I keep my eyes closed, trying to rewind the scene of a child running around a garden, bright stars of cerise cosmos dancing above a mass of ferny foliage and the branches of an old apple tree heavy with ripening fruit. I can almost touch the silky petals and hear her laughing, but the memories slip away into a hazy montage of unconnected images, then into a blur and finally fade away.
Stretching my back, stiff as usual after sleeping awkwardly with the corner of the pillow tucked between my shoulder and head, I try to remember what day it is. Of course, it must be the weekend Matt is taking Josie to visit his parents. That’s why it’s so quiet. We had said the first weekend of November would be ideal. It gave us enough time to get her back into the routine of school and homework after our half term trip to Spain. I head downstairs into the empty house.
Why is the kitchen so tidy? Normally I create piles: letters from the bank about interest changes, the latest catalogue from an online clothing company, a bundle of receipts held together with a clothes peg, the latest shopping list and scraps of used paper covered with anagram letters scribbled in groups and circles. I keep school stuff by the ‘fridge: newsletters, letters about the next trip, forms to fill in and send back in the book bag… Today, it looks as if we are just about to go on holiday again. Everything is tidied away, surfaces clear and clean, fruit bowl emptied and the radio unplugged.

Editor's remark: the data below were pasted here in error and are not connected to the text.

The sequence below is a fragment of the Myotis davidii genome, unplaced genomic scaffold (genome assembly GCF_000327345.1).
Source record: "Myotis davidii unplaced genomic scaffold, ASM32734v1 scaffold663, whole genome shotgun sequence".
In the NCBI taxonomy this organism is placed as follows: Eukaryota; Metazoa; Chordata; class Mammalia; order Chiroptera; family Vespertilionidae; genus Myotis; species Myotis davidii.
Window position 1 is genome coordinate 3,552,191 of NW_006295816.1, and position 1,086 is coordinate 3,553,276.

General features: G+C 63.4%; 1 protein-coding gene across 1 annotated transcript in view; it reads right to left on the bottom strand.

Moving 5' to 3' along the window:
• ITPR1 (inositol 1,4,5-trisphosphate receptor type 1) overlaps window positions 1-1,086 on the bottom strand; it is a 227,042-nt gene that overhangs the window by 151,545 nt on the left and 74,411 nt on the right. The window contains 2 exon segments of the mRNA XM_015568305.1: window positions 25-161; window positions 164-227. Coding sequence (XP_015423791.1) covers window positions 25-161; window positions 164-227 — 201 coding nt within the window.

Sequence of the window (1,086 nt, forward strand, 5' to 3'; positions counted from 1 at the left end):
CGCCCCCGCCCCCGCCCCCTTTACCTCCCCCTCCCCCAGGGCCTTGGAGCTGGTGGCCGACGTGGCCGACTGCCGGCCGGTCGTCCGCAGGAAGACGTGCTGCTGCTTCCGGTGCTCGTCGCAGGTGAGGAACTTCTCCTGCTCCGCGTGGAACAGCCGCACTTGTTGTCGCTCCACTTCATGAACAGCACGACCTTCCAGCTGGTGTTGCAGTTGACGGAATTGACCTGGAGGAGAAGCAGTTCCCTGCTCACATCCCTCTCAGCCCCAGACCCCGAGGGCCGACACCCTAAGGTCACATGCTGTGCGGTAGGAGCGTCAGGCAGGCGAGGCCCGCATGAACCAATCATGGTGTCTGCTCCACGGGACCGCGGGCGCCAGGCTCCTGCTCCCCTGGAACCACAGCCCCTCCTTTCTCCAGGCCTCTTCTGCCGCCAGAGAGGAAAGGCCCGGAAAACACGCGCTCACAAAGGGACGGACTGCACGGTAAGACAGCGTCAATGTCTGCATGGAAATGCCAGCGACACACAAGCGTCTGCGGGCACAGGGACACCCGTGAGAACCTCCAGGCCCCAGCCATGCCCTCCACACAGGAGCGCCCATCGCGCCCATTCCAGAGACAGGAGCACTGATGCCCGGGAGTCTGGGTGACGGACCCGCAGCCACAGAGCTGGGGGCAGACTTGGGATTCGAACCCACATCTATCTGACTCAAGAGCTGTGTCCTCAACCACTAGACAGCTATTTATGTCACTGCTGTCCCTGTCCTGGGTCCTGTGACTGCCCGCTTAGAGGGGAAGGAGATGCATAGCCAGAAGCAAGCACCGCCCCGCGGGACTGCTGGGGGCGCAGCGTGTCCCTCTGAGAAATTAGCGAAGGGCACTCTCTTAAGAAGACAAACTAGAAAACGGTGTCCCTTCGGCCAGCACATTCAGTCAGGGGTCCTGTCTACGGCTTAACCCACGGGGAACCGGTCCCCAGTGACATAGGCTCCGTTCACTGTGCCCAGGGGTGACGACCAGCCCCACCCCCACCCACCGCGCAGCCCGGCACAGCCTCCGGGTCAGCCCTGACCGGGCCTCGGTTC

Did Matt stay up last night? I can’t remember him coming to bed. Maybe he stayed up late to tidy up and I was already asleep. I don’t know why, it’s not the sort of thing he usually thinks about. Why this time, when we had agreed I would stay behind? Maybe he thought I deserved a rest. Getting Josie settled into her new school has been a bit stressful, but I didn’t realise he knew. I must remember to say thanks when I call him later.
The answer phone is blinking. It’s started to play the messages. Did I touch any buttons? I don’t think I did.
“Saturday 20 October at 5.13pm: Hello, Matt. Just calling to say hope you had a great holiday, call us when you can.”
Matt’s Dad. Matt must have forgotten to wipe the message.
“Saturday, 20 October at 7.12pm: Matt, are you back? Did your flight get delayed?”
“Saturday, 20 October at 8.05pm: Matt, where are you? You’re so difficult to get hold of. Don’t you ever put your mobile on?”
For goodness sake, Matt, don’t you ever delete your messages?
“Saturday, 20 October at 9.30pm: Matt, I know you must be tired but you won’t forget to call before you go to bed. Your Mum is getting bit worried she hasn’t heard from you.”